Mayans never predicted world to end in 2012: experts
By Pepe Cortes
PALENQUE, Mexico (Reuters) - If you are worried the world will end next year based on the Mayan calendar, relax: the end of time is still far off.
So say Mayan experts who want to dispel any belief that the ancient Mayans predicted a world apocalypse next year.
The Mayan calendar marks the end of a 5,126 year old cycle around December 12, 2012 which should bring the return of Bolon Yokte, a Mayan god associated with war and creation.
Author Jose Arguelles called the date "the ending of time as we know it" in a 1987 book that spawned an army of Mayan theorists, whose speculations on a cataclysmic end abound online. But specialists meeting at this ancient Mayan city in southern Mexico say it merely marks the termination of one period of creation and the beginning of another.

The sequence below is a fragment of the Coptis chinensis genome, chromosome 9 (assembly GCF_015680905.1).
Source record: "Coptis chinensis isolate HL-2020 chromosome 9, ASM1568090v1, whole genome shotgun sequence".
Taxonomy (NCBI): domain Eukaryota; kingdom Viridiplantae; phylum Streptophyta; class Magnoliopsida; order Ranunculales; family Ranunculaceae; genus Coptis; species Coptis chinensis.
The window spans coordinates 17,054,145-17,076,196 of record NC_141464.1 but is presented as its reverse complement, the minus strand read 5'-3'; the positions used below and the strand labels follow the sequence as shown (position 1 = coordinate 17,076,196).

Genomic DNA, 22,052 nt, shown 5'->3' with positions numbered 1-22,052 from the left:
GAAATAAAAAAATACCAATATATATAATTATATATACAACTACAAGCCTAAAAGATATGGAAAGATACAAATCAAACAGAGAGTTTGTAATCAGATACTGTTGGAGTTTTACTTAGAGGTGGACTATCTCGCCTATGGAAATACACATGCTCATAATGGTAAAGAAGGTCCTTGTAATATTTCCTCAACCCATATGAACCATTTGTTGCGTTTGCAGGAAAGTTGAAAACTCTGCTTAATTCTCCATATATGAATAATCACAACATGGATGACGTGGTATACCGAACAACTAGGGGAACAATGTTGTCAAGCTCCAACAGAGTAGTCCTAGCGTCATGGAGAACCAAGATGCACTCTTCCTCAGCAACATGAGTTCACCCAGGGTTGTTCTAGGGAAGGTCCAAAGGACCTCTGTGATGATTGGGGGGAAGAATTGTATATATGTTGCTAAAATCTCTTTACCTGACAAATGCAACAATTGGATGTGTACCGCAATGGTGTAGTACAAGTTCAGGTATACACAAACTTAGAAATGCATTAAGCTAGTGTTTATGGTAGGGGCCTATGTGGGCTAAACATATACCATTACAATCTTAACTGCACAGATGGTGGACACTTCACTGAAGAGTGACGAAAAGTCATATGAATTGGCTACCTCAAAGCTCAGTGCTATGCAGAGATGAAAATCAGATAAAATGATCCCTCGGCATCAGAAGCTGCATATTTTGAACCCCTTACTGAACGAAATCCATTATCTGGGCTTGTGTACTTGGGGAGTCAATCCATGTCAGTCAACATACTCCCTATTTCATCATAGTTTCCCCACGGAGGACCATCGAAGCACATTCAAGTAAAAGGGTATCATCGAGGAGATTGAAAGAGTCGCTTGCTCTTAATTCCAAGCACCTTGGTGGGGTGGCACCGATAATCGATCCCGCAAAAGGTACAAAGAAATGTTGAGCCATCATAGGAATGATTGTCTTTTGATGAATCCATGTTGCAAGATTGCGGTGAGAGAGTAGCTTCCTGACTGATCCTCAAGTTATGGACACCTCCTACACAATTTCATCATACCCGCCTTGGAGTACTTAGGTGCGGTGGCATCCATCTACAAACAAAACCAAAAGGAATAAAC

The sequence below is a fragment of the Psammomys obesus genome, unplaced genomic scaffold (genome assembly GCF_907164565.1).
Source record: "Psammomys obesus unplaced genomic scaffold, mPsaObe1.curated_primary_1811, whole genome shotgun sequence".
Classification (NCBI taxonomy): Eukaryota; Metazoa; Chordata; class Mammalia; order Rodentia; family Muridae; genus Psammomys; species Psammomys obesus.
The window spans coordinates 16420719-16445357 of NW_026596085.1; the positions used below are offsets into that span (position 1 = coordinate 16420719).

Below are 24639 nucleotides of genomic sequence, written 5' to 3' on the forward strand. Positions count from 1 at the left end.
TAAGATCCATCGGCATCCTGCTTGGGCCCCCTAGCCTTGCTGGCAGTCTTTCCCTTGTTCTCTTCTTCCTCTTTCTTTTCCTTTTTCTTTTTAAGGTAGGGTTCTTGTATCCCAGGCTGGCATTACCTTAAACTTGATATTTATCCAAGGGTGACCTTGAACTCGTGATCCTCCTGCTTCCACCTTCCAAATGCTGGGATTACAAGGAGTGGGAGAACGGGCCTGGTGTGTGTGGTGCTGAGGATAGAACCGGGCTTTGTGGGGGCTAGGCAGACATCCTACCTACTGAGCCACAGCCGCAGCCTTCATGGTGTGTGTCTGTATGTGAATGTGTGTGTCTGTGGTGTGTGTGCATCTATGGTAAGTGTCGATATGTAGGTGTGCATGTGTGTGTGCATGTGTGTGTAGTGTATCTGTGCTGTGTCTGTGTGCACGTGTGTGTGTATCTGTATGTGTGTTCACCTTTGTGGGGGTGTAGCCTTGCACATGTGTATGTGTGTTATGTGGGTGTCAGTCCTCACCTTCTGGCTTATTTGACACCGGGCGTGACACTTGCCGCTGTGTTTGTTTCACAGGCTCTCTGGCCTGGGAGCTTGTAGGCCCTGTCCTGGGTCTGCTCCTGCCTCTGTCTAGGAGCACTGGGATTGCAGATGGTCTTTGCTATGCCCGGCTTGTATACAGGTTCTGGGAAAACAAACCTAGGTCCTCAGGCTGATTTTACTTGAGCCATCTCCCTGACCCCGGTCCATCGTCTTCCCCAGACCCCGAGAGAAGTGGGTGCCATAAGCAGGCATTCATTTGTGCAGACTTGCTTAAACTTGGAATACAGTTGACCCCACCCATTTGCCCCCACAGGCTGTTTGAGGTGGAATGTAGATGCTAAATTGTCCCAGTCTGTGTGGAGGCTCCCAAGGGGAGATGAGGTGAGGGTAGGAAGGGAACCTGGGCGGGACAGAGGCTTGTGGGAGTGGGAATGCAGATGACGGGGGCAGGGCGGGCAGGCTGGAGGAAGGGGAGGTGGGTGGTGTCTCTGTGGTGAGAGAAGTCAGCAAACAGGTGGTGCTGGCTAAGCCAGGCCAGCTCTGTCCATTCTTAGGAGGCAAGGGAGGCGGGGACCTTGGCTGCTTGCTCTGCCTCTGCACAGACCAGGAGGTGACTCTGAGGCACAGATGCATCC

"We have to be clear about this. There is no prophecy for 2012," said Erik Velasquez, an etchings specialist at the National Autonomous University of Mexico (UNAM). "It's a marketing fallacy."
The National Institute of Anthropological History in Mexico has been trying to quell the barrage of forecasters predicting the apocalypse. "The West's messianic thinking has distorted the world view of ancient civilizations like the Mayans," the institute said in a statement.
In the Mayan calendar, the long calendar count begins in 3,114 BC and is divided into roughly 394-year periods called Baktuns. Mayans held the number 13 sacred and the 13th Baktun ends next year.
Sven Gronemeyer, a researcher of Mayan codes from La Trobe University in Australia, who has been trying to decode the calendar, said the so-called end day reflects a transition from one era to the next in which Bolon Yokte returns. Continued...